For me, one of the most powerful examples of this is found in the philosophy of the Twelve Step programs. The demons of addiction—and their underlying causes—just can't withstand submission to the authority of God. A powerful tool used by such groups is the witness and support of those who have fought the demons and lived to tell the tale. The experience of individuals who have gone through the agony of addiction gives authority to their testimony.

And what does submission to Christ's authority look like? Those who are submissive pray. They obey the command to worship and be thankful for the myriad blessings which they enjoy every day and probably have taken for granted. They are enjoined to be generous to others and not fearful for their own well-being. They are forgiving, compassionate, and understanding. They are humble. They trust in the promise of eternal life, believing that God is gracious and merciful, and understanding that on our own we contribute nothing to our own salvation. With such an understanding in our hearts, there is simply no room for the demons which plague us.

But first, we have to give our assent to the authority of Christ. We have to submit and be willing to believe that there is an authority greater than our own power and understanding.

I believe in this authority because I have seen its power in my life and in the lives of others. It's not true because the Bible declares it. Nor is it true because the Church teaches it. It's not even true because your momma said so. It's true because it's true.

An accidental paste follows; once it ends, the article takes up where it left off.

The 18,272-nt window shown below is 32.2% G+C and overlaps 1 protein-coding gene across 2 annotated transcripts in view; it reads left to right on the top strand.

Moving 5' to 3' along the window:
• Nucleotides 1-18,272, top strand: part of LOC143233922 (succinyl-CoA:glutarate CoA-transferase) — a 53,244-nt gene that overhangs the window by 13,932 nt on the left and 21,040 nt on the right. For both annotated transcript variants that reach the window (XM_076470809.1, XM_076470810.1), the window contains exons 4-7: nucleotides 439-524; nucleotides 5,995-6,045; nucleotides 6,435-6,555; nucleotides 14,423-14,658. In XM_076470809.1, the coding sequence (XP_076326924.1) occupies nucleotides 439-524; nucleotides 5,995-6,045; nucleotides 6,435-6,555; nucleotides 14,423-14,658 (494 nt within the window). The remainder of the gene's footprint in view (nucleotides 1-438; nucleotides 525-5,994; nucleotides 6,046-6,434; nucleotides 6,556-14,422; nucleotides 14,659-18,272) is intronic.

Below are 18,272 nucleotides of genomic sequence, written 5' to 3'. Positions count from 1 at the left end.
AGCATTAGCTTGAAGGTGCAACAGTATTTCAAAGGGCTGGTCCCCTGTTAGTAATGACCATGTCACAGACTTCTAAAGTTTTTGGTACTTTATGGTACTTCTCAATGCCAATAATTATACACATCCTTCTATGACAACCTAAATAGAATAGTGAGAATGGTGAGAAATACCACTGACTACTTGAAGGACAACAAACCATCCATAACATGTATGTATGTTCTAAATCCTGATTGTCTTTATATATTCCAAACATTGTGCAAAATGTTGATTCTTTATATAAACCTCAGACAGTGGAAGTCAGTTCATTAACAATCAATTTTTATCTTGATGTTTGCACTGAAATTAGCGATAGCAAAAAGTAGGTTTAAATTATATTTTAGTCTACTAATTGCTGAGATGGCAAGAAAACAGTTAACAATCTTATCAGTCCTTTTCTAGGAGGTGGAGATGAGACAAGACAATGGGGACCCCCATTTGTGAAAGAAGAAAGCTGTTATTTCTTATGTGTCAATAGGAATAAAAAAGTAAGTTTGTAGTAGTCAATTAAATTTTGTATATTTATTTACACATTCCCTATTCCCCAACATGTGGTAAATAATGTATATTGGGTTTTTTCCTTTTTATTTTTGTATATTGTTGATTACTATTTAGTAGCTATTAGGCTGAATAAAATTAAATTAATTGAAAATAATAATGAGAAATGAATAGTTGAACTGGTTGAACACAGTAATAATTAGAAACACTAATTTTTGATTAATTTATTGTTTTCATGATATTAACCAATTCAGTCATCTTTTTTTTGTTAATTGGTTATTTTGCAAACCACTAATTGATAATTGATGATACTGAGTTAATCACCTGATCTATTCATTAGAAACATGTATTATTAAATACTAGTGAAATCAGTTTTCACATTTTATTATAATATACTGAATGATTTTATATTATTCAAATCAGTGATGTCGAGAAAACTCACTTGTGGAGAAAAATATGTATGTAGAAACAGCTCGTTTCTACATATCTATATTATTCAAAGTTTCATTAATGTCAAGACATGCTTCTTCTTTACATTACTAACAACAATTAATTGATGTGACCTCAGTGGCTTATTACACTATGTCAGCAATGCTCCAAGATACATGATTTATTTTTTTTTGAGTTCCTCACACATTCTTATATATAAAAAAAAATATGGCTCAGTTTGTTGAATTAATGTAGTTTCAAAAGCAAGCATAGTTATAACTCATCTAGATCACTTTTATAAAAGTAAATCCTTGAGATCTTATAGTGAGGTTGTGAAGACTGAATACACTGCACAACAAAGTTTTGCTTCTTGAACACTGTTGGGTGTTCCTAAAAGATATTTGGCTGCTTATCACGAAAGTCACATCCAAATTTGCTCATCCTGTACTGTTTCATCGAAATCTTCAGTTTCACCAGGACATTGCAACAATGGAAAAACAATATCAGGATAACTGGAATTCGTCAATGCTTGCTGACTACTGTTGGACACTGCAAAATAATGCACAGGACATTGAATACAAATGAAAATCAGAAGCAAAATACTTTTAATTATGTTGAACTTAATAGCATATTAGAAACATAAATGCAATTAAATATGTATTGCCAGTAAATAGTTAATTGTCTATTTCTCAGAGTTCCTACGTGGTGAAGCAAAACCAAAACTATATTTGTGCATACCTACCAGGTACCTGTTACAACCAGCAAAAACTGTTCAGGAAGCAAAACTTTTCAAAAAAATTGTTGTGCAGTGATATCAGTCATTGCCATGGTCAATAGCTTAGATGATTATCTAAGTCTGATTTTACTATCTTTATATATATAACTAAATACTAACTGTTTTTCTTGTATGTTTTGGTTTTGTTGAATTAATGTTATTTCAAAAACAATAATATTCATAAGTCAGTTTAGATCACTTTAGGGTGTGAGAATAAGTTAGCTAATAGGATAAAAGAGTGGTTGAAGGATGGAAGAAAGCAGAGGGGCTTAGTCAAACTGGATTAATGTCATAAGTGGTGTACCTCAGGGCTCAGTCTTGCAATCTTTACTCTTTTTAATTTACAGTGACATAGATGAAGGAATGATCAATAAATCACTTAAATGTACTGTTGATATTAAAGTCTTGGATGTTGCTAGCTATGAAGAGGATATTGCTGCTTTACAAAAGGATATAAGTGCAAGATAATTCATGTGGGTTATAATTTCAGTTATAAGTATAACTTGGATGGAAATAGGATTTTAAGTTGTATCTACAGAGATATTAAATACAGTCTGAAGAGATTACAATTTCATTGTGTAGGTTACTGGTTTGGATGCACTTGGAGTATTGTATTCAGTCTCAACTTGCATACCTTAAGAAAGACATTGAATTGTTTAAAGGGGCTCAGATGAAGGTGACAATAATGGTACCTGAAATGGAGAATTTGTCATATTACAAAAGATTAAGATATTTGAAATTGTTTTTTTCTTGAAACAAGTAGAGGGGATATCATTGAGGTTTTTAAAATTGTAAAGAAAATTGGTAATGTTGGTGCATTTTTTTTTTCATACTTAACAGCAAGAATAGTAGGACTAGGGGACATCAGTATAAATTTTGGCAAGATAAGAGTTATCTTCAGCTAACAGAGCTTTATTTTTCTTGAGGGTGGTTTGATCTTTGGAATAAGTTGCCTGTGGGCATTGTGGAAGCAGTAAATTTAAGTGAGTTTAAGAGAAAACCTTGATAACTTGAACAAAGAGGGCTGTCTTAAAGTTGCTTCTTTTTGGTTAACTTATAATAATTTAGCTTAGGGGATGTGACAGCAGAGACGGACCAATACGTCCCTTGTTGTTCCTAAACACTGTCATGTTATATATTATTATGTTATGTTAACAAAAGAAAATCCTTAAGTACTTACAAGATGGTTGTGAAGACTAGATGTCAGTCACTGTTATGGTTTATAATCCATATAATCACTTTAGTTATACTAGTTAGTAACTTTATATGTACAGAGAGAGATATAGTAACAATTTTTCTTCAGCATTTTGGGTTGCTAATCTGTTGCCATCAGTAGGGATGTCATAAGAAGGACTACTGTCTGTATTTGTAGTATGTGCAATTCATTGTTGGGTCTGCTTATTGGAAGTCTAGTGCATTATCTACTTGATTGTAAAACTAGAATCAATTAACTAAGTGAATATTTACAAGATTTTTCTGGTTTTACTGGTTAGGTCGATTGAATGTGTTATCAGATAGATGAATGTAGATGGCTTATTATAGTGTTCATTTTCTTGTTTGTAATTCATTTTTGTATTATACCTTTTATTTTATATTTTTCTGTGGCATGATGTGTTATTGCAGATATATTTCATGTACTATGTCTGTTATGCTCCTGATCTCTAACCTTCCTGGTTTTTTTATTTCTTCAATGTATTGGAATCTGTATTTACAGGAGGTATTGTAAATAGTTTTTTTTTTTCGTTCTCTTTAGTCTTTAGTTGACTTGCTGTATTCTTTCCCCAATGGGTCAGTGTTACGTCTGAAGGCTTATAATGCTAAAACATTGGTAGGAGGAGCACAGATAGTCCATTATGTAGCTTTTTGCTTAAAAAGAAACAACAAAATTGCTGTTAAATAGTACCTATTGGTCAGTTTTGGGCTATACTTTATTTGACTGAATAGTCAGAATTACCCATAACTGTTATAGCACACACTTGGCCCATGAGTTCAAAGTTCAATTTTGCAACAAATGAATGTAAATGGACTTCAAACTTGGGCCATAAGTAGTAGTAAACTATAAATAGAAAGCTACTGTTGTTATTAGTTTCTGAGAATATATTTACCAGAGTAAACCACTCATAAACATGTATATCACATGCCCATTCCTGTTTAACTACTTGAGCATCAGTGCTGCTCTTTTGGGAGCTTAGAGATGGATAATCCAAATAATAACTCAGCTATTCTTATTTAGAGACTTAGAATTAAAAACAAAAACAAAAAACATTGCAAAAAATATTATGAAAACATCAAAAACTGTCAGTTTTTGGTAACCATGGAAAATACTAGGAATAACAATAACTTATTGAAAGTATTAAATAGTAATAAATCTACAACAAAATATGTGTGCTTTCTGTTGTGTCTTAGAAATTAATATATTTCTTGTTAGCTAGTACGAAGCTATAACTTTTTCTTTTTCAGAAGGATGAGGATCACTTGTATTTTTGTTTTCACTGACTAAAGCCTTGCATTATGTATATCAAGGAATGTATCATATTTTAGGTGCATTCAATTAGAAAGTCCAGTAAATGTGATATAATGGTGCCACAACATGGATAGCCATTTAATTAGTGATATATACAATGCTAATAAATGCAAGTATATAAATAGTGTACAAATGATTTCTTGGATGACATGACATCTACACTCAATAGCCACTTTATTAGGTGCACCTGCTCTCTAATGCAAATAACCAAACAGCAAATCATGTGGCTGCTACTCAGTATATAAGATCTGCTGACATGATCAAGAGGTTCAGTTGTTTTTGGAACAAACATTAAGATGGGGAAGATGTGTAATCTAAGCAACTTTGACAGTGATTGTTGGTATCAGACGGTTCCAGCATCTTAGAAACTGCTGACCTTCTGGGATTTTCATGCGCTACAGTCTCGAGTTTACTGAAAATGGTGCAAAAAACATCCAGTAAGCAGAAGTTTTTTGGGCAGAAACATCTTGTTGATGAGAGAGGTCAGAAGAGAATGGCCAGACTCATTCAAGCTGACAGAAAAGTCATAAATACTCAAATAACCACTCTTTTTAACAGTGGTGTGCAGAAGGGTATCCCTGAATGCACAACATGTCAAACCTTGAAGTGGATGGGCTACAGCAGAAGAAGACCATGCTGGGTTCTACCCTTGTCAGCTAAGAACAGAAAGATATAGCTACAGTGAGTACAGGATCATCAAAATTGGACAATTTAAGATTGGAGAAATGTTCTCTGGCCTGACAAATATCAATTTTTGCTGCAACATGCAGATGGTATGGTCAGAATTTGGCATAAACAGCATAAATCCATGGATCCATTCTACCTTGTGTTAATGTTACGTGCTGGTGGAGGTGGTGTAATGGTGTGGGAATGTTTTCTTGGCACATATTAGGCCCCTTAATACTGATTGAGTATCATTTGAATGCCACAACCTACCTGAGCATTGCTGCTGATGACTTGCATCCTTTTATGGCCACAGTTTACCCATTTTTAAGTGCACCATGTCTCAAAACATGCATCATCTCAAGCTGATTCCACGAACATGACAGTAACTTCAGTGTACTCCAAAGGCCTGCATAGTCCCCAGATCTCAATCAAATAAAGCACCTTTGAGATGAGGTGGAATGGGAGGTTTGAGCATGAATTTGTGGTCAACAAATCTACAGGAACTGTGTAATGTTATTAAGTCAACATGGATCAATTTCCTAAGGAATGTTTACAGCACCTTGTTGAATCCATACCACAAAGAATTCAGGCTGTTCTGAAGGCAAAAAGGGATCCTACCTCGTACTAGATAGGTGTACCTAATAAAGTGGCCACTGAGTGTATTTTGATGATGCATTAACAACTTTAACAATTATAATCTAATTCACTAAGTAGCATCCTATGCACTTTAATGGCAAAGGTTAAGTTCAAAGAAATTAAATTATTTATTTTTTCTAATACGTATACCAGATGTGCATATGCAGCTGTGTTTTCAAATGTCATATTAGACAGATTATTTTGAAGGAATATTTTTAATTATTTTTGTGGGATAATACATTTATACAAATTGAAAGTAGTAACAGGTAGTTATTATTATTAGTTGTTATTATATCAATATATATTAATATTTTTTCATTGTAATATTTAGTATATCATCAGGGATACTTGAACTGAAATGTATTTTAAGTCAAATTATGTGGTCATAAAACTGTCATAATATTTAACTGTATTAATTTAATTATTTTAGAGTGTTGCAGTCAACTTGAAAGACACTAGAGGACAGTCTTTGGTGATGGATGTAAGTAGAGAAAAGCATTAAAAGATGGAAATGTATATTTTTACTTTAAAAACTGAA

Thanks again fore dropping in. May God be with you.

Friday, January 16, 2015

Responsible? (Reflections on Epiphany 2 Year B)

I don't know a lot about the actor Ethan Hawke except I've enjoyed watching his films over the years. Last Tuesday, however, I was in my car on the way to do some visitation at the local hospital and I heard Hawke on the radio being interviewed by Terry Gross of National Public Radio's Fresh Air series. Hawke has just starred in Richard Linklater's twelve-years-in-the-making cinema opus Boyhood playing the role of a divorced dad learning how to be a parent. During the interview, Hawke said something which had me shouting “Amen!” from behind the wheel of my car. “Unless you meet your responsibilities,” the actor said (and I hope I'm quoting him correctly), “there is no happiness.”

Truer words were never uttered about parenthood, life, or faith.

It no longer seems weird to me that my Roman, Anglican, and Orthodox male colleagues are addressed as “Father.” Being a parish pastor is a lot like being a dad—you have complete responsibility for something over which you have ultimately no control. But faithfulness is about fulfilling responsibilities even when we are unsure about the outcome.